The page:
Kenk (1937) and Okugawa and Kawakatsu (1954) proposed that the planarians Euplanaria tigrina (present name: Girardia tigrina) and Dugesia gonocephala (present name: D. japonica) have at least two physiological races that differ in their manner of reproduction: an asexual and a sexual race. The asexual race reproduces exclusively by fission and does not express sexuality at all. The sexual race can switch to an asexual state spontaneously, and subsequently to revert spontaneously to a sexual state. According to this definition (Kenk, 1937), sexuals that retain sexual reproduction without undergoing asexual reproduction are also categorized in the sexual race. It is further possible that the sexual race contains both sexuals that retain asexual potential and sexuals that probably cannot switch to the asexual state. Benazzi (1974, 1981) described these races as exfissiparous specimens and exclusively sexual specimens, respectively. However, there is no evidence that innate sexuals are not the result of asexuals acquiring sexuality, as the definition of reproductive races was based only on observations in natural habitats and in the laboratory. We think that it is essential to distinguish these two putative races by using rigorous evidence to elucidate the mechanisms underlying sexual and asexual reproduction in planarians.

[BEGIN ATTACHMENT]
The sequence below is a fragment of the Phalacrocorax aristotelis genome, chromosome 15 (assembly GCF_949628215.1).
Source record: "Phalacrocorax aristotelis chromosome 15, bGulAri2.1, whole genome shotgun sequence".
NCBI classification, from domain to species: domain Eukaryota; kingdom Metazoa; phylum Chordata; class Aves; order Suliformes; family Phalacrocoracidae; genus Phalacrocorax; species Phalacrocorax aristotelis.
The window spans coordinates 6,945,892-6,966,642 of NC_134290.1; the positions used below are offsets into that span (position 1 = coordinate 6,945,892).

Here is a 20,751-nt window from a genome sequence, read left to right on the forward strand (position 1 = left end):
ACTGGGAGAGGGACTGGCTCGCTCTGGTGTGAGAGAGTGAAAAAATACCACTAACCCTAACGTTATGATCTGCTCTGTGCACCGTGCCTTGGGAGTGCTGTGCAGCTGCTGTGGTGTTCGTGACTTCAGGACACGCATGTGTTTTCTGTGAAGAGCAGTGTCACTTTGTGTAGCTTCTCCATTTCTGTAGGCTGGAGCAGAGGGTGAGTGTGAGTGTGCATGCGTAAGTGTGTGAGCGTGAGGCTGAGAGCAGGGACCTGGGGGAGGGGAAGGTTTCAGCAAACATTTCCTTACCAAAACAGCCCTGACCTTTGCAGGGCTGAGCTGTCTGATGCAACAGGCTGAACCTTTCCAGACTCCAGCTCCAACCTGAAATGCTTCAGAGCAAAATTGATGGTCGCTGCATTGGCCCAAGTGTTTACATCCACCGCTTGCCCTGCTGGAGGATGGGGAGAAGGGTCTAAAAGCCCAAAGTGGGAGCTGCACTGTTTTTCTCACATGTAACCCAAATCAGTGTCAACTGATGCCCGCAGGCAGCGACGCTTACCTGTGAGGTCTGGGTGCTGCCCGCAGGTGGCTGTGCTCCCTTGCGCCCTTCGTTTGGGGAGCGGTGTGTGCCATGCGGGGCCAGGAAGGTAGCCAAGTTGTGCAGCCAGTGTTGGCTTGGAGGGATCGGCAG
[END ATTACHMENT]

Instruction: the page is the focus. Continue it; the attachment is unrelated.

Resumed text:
In certain planarians, asexuals can switch to a sexual state if they are fed sexuals, indicating that sexuals contain a sex-inducing substance or substances (Grasso and Benazzi, 1973; Grasso et al., 1975; Benazzi and Grasso, 1977; Sakurai, 1981; Teshirogi, 1986; Hauser, 1987). Worms of an exclusively asexual strain (the OH strain) of D. ryukyuensis can become sexual if fed B. brunnea (Kobayashi et al., 1999; Kobayashi and Hoshi, 2002; Kobayashi et al., 2002). We divided the process of sexual induction into five distinct stages on the basis of morphological changes (see Fig. 1 in Kobayashi and Hoshi, 2002, Additional file 1 in Kobayashi and Hoshi, 2011), which coincided with consecutive weeks. For example, stage 1 was in week 1 of the feeding treatment, stage 2 in week 2, etc. In stage 1, the ovaries grew sufficiently large to be externally apparent behind the head, although no oocytes or other sexual organs were detectable. Oocytes appeared in the ovaries, but other sexual organs remained undetectable in stage 2. In stage 3, the primordial testes emerged, and a copulatory apparatus became visible as a white speck in the post-pharyngeal region, and in stage 4, yolk gland primordia developed and spermatocytes appeared in the testes. Finally, in stage 5, the mature yolk glands formed and many mature spermatozoa were detectable in the testes. It should be noted that the morphogenesis of the sexual organs during sexual induction was quite similar to that observed post-embryogenesis (Sakurai, 1998). We found that the test worms in stages 1 and 2 returned to being asexual when feeding on B. brunnea was stopped. However, sexual induction has a “point of no return” between stages 2 and 3 (indicating that they will not become asexual after this point), and test worms in stage 3 onward continued developing sexual organs, though feeding on B. brunnea was stopped. We concluded that worms with acquired sexuality (acquired sexuals) no longer needed to feed on B. brunnea to maintain their sexuality.